II. His complaint and expressions of grief for his absence, for his affliction, and his enemies' insults on that ground; Psalms 42:3,4,7,10.
III. His expostulation with his soul for its diffidence, Psalms 42:5,6; and again with God for his desertion, ; 42:9.
IV. His faith and confidence in God's promises; Psalms 42:5,8,11.
I. 1. He begins with an expression of his grief for his exile from the ordinances of God, and the assemblies of his people. And he sets forth his zeal and longing desire under the expressive similitude of a hard-hunted and thirsty stag: "As the hart panteth," Psalms 42:1,2.
2. He shows the state he was in. 1. "My tears have been my meat day and night;" Psalms 42:3. 2. And the cause was the bitter sarcasm of his enemies: "Where is now thy God?" Where is thy Protector? him in whom thou trustest?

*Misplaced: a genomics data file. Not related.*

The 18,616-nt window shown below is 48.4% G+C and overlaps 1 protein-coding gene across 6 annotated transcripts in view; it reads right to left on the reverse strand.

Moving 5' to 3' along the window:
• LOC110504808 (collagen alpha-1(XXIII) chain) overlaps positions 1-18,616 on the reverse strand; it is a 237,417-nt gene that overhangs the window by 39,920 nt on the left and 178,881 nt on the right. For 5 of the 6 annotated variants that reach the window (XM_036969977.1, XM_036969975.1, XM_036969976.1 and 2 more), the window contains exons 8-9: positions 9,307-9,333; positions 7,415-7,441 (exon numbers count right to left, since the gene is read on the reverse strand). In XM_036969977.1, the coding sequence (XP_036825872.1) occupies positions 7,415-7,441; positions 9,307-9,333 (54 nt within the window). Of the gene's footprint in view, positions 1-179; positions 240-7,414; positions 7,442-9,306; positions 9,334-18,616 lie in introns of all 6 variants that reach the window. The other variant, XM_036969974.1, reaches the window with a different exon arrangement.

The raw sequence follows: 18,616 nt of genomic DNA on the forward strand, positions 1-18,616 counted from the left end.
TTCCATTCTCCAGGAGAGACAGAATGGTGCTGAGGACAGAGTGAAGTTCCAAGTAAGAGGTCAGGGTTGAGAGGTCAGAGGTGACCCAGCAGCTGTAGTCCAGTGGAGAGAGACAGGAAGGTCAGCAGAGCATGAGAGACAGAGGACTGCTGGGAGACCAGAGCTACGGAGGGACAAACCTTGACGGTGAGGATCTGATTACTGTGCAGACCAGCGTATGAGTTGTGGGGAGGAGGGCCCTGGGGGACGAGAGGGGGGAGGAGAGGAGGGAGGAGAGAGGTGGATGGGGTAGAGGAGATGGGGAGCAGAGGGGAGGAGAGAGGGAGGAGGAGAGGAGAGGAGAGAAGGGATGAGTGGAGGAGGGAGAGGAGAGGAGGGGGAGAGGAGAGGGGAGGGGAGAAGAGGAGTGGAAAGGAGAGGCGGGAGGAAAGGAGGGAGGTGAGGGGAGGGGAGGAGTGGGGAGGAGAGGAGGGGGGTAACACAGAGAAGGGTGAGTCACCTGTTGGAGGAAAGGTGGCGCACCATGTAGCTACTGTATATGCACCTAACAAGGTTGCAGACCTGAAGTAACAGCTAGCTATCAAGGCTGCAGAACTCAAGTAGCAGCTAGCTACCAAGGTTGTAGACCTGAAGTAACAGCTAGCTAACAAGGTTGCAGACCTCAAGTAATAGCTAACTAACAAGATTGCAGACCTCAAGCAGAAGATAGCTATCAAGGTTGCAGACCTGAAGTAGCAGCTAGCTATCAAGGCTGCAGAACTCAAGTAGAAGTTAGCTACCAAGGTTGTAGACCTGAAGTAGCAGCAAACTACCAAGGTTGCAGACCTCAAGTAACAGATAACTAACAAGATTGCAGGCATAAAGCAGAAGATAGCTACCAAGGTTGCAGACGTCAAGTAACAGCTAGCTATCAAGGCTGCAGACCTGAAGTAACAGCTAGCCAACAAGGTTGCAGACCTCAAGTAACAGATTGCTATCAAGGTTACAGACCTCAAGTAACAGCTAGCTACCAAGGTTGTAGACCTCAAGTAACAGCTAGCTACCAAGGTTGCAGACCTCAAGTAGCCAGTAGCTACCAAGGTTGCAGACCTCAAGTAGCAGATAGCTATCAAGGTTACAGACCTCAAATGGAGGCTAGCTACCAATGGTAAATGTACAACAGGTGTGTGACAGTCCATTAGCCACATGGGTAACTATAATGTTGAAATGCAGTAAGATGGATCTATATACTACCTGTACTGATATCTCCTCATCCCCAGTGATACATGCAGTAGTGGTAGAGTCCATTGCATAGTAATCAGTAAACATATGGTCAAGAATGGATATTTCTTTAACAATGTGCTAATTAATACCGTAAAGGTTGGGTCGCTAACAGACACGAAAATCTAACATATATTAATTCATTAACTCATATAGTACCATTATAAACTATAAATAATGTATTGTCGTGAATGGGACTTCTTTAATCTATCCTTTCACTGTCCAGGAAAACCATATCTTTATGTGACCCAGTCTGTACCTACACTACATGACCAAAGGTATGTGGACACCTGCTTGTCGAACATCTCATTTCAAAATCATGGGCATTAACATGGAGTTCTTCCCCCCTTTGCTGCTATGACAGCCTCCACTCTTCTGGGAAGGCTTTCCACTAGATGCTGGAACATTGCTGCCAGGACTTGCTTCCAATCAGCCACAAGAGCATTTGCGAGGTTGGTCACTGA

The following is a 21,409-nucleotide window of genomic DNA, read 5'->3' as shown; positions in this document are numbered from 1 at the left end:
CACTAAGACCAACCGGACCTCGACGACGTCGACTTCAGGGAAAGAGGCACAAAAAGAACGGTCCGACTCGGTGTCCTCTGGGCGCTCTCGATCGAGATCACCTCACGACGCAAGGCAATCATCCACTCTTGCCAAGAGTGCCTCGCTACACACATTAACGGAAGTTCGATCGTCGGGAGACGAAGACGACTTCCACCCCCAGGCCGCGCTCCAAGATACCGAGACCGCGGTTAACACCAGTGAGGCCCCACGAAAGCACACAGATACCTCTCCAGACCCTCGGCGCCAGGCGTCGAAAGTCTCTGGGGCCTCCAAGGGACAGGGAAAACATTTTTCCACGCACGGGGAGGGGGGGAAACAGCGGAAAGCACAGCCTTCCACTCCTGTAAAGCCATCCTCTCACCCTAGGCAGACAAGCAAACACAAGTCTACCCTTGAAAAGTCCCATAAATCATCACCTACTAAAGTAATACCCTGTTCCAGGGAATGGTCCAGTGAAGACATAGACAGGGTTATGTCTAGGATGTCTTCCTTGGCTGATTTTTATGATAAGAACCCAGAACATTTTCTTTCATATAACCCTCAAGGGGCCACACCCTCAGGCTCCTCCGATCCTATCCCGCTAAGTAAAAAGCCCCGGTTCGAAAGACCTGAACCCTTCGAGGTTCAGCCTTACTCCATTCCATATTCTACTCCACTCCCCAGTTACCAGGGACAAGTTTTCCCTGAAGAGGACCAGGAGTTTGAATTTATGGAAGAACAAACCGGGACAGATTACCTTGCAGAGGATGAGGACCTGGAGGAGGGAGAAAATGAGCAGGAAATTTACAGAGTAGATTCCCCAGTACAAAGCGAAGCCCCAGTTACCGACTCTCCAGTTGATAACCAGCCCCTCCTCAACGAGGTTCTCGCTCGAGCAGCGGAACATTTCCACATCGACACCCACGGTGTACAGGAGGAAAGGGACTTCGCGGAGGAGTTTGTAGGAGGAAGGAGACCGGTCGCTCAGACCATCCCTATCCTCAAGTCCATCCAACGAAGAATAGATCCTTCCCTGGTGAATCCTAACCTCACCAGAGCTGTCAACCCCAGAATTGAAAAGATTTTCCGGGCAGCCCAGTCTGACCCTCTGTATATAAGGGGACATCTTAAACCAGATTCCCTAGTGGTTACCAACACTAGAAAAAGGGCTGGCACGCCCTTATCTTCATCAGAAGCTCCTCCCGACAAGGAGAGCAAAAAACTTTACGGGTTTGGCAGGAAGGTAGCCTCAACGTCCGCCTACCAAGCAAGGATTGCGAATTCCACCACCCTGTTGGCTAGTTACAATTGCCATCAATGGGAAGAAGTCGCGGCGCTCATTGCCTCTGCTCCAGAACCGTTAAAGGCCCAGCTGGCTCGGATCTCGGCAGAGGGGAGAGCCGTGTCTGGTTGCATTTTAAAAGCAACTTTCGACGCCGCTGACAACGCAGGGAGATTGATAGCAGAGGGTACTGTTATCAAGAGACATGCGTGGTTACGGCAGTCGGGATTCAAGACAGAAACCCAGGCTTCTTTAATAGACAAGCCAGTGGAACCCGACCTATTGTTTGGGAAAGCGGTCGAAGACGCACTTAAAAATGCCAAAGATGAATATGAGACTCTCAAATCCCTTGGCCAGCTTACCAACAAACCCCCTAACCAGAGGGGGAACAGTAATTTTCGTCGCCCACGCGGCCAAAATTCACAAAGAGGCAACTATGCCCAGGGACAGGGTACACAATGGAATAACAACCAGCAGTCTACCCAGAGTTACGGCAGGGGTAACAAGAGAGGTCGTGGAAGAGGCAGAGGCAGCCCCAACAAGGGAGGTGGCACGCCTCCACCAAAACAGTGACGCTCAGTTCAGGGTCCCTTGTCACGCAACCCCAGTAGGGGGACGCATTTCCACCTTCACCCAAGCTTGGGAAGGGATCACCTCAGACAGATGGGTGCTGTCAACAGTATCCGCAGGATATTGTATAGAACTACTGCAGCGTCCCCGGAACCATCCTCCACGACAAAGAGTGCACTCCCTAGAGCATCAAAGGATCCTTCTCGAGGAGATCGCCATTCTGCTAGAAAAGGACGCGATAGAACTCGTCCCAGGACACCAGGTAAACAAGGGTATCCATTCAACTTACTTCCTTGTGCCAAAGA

II. That which added to his grief was that which gave occasion to this sarcasm, his banishment from the sanctuary.
1. When I remember these things, my absence, their insults, I pour out my heart to myself; tear follows tear, and one complaint succeeds to another.
2. And much reason I have to grieve when I compare my present with my former condition. Formerly "I went with the multitude to the house of God,-with the voice of joy and praise," gone; now I cannot and must not go.
III. Hitherto he had expressed his zeal, his sorrow, and his complaints, with their causes. These put his soul in a sad condition; and thus he expostulates with himself:-
1. Blaming himself for his weakness and diffidence: "Why art thou cast down, O my soul,"
2. Then presently fortifies himself in God's promises: "Hope thou in God, for I shall yet praise him,"
In all which is described the combat that a good man has when he is in heaviness through manifold temptation, and finds great difficulty to struggle between hope and despair; but at last conquers by faith, and inherits the promises.
3. But his conflict is not yet over; he exclaims again, and still more affectingly, "O my God, my soul is cast down." Of which he assigns two causes:-